Integrator generates insert statements and passes the values as parameters (parameterized SQL), the throughput
decreases to 27 GB/Hour, which shows for our environment (Oracle) the advantage of using bulk loading.
The tables below summarize the numbers with some extra execution details:
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Scenario 1: Load Product Dimension
A common technique used to optimize performance is to push down the full SQL statement to the database and letting
the database handle the load. This uses the database performance and results in tuning only needing to be done at the
database side. Data Integrators optimizer will always try to generate a full push down whenever this is possible,
generally when no transforms or functions are used that cannot be translated to SQL and when source and target
tables are in the same database or connected via database links.
The optimizer will always generate the SQL optimal for the database you are running against. Even the database
version can impact the SQL to insure optimal performance in your environment, so when a new database version
comes out, the generated SQL will be optimized for that version, without any change needed in the design of the data
flow. The data integration developer does not need to know advanced SQL options in order to write a high performing
data flow.
Database Links
Crucial to a full push down is the fact that all tables (sources and targets) are either in the same database or in
separate databases linked via a database link. Without this database link, only the SELECT can be pushed down to the
source and the INSERT will be handled by Data Integrator (see next scenario). In our environment, source and target
database are on separate machines and on the target database a database link is created to the source:
create database link SOURCE connect to ORABM_DI identified by <pwd>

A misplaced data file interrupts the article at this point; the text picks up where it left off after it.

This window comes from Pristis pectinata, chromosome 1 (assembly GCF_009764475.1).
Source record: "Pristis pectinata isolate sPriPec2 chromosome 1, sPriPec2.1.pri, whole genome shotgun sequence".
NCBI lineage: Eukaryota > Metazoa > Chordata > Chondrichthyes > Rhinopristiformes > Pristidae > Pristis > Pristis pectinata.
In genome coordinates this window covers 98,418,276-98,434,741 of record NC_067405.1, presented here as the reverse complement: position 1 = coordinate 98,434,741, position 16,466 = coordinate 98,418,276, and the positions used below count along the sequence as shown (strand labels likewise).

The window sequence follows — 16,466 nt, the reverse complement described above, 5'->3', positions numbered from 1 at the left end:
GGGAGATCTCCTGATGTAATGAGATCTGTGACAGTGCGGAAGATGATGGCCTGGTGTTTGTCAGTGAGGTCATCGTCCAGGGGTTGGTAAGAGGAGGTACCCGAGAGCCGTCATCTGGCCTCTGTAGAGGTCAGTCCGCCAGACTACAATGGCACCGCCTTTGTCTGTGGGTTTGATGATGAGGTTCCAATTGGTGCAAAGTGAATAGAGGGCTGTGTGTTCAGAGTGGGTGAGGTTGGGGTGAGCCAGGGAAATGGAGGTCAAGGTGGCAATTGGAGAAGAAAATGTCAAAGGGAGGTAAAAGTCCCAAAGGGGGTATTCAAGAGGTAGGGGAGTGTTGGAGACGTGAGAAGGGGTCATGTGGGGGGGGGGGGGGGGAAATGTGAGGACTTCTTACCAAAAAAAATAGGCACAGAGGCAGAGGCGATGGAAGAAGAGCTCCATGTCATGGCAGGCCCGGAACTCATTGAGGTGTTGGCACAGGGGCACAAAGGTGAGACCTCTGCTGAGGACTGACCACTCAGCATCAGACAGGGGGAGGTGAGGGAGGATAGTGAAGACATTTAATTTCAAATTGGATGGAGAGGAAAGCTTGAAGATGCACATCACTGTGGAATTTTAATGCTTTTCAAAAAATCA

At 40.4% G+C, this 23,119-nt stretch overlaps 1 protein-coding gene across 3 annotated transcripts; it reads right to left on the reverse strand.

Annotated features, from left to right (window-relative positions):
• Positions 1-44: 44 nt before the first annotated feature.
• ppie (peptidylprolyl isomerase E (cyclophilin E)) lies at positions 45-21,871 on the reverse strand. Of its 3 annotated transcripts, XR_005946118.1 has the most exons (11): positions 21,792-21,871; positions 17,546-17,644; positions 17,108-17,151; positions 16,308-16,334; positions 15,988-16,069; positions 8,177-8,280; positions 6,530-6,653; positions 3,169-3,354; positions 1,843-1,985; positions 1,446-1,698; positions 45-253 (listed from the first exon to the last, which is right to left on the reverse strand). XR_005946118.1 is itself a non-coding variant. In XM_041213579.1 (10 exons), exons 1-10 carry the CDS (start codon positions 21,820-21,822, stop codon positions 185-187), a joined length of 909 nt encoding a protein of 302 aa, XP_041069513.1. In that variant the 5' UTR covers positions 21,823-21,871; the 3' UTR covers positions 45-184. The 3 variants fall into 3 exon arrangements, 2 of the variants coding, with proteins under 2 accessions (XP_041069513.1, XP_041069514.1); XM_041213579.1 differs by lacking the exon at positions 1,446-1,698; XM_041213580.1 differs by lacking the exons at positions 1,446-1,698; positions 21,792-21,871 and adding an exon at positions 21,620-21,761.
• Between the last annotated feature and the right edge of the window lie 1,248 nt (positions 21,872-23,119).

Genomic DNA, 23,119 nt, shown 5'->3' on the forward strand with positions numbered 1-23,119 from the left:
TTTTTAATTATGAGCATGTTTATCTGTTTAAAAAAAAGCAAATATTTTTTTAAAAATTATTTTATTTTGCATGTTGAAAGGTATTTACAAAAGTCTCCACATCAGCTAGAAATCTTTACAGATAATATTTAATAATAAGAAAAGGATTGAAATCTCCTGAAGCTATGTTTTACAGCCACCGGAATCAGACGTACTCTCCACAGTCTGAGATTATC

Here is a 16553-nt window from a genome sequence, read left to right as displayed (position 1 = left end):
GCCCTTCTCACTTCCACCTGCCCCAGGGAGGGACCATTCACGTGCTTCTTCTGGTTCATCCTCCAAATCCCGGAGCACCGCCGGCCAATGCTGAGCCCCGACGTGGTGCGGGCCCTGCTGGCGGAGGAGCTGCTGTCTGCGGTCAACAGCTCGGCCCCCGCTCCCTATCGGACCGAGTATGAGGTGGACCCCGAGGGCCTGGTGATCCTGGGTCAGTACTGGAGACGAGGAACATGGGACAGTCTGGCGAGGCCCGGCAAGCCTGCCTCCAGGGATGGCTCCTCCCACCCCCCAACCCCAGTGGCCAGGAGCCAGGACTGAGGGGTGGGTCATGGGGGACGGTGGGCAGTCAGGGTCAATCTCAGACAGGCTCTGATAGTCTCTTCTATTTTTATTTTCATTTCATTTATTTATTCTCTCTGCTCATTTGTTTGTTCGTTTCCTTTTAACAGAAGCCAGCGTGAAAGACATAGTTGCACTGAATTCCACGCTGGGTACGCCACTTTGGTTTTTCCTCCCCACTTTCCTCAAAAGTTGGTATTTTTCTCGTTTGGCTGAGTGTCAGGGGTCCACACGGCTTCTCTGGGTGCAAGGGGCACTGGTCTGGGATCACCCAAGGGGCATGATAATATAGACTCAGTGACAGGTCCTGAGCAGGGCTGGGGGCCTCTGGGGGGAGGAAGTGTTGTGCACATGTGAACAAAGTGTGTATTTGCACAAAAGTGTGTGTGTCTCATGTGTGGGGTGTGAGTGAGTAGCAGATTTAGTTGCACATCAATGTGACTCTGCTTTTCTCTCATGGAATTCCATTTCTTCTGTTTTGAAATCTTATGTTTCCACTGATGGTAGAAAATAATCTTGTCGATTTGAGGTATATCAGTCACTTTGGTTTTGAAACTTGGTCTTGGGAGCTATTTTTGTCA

using 'orcl_src'
This database link is imported in Data Integrator to link the target datastore to the source datastore.
For the initial load for the product dimension, the Data Integrator optimizer will generate an INSERT INTO statement
using Oracles /* APPEND */ hint for optimal performance. Operations like outer join, GROUP BY, and sum and count
aggregation functions are pushed down in the SELECT clause.
For the delta load the autocorrect load option at the target table is turned on in the design of the data flow. This option
corresponds to what is also know as UPSERTs: based on the key information a row will either be updated (if the record
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already exists in the target) or inserted (for new records). Using this option will result in a MERGE statement generated
by the optimizer. A developer can visualize the SQL generated by the optimizer in Data Integrator Designer using the
View optimized SQL functionality.
Below is the SQL generated by Data Integrator for the data flow in the screenshot above. Notice the MERGE statement
and the database links used:
WHERE ( "STOCK"."S_I_ID" (+) ="ITEM"."I_ID" ) and ( "STOCK"."S_QUANTITY" (+) >0)
) n
The performance for this scenario is pure Oracle performance. As illustrated in the reference scenario for our test
environment maximum throughput for a straight copy between the two servers is 55 GB/Hour.
Scenario 2: Load Customer Dimension (Initial Load)
When a full push down is not possible because more advanced transformations are needed which cannot be
translated to SQLonly the SELECT statement will be sent to the source. This SELECT is still optimized to push down